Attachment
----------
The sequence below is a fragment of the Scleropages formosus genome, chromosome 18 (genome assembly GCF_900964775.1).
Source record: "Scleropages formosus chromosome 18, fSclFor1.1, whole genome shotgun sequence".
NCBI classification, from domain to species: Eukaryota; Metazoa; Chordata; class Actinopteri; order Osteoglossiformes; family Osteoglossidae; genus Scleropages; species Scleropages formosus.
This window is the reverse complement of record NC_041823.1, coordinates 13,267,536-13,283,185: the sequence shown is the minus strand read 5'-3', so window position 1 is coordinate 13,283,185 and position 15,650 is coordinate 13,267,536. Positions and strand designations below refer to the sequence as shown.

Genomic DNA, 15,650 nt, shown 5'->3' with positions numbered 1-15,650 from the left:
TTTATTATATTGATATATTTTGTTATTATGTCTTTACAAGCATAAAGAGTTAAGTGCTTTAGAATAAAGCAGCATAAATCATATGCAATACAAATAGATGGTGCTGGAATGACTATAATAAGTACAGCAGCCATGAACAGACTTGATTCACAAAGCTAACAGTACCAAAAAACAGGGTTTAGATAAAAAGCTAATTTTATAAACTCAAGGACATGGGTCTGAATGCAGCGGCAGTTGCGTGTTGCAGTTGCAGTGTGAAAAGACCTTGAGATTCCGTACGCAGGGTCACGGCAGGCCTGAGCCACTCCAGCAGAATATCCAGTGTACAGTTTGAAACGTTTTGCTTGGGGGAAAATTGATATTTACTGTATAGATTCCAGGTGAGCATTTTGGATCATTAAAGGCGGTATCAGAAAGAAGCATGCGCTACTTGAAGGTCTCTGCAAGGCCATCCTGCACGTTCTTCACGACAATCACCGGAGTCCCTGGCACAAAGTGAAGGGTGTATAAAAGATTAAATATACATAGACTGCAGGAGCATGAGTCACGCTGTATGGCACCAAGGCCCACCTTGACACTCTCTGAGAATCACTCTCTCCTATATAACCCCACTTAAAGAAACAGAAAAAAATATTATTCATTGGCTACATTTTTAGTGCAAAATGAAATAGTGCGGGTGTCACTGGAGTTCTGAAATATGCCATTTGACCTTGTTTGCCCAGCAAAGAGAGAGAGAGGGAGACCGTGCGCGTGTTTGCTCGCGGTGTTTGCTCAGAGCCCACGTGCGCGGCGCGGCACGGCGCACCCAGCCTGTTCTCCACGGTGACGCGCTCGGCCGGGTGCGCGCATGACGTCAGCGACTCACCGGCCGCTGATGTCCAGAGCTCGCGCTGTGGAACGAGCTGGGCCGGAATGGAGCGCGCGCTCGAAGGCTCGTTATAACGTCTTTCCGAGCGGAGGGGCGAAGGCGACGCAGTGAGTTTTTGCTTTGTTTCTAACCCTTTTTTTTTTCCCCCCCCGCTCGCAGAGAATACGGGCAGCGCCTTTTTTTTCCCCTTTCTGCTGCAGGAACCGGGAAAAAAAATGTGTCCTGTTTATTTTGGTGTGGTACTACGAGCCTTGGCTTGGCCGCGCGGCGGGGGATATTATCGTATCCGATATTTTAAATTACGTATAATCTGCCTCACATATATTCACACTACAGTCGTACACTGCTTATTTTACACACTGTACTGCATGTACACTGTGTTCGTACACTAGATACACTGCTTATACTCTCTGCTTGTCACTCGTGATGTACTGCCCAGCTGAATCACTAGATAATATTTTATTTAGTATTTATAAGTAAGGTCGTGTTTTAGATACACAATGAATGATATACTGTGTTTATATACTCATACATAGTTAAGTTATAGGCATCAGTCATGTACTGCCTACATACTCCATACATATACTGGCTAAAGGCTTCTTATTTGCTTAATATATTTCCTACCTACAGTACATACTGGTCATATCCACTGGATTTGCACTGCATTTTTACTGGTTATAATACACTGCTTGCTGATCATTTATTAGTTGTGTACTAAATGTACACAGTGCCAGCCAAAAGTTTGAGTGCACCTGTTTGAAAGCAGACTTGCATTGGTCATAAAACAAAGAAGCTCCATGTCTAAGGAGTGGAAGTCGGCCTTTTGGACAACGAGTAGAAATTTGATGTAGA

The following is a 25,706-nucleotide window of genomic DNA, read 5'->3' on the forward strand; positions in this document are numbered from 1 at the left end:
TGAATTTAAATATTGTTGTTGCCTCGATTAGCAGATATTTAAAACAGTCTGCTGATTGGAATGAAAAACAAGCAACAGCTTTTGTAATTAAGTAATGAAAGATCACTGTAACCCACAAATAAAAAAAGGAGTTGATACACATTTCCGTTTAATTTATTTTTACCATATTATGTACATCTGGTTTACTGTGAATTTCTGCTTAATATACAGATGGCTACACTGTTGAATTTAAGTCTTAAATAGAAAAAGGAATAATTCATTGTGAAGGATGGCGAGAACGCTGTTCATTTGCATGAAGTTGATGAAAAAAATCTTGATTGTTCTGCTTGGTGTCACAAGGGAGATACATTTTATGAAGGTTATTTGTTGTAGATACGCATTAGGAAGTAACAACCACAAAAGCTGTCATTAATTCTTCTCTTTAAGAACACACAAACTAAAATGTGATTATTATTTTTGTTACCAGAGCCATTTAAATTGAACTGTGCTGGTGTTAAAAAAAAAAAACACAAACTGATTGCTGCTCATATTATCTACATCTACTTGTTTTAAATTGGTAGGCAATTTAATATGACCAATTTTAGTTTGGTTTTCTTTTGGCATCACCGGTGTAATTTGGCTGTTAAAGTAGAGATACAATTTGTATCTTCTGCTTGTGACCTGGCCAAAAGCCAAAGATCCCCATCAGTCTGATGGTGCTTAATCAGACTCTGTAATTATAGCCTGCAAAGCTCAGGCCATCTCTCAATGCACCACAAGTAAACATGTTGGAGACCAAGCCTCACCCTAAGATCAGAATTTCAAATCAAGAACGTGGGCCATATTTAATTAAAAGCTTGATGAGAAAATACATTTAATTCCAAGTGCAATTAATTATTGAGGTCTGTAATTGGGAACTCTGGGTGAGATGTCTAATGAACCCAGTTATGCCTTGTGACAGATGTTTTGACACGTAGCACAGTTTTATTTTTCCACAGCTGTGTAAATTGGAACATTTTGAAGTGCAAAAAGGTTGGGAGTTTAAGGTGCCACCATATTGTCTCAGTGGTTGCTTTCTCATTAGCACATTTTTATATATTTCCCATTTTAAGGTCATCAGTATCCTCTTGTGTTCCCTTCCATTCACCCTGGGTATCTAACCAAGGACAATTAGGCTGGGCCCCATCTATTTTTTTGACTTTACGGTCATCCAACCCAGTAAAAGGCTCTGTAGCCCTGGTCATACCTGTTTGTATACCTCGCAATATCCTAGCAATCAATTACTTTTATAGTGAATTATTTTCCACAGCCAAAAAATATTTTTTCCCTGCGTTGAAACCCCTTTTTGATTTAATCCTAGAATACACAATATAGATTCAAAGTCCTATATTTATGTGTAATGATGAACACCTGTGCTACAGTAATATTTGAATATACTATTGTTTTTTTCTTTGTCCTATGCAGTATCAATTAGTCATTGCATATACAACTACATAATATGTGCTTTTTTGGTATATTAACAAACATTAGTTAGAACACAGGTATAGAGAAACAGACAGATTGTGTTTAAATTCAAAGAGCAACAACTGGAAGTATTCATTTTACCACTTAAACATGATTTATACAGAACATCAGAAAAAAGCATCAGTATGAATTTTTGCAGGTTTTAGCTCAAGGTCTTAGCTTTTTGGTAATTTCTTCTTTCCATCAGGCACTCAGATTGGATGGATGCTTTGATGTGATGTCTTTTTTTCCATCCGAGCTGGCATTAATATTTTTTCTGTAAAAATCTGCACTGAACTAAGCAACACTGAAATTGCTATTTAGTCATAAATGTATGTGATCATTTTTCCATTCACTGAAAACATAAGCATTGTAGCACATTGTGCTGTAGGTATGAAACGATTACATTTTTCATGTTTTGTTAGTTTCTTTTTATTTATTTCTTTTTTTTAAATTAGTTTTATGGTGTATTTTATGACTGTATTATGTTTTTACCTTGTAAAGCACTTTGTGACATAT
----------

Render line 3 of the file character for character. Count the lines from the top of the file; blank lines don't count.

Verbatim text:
NCBI classification, from domain to species: Eukaryota; Metazoa; Chordata; class Actinopteri; order Osteoglossiformes; family Osteoglossidae; genus Scleropages; species Scleropages formosus.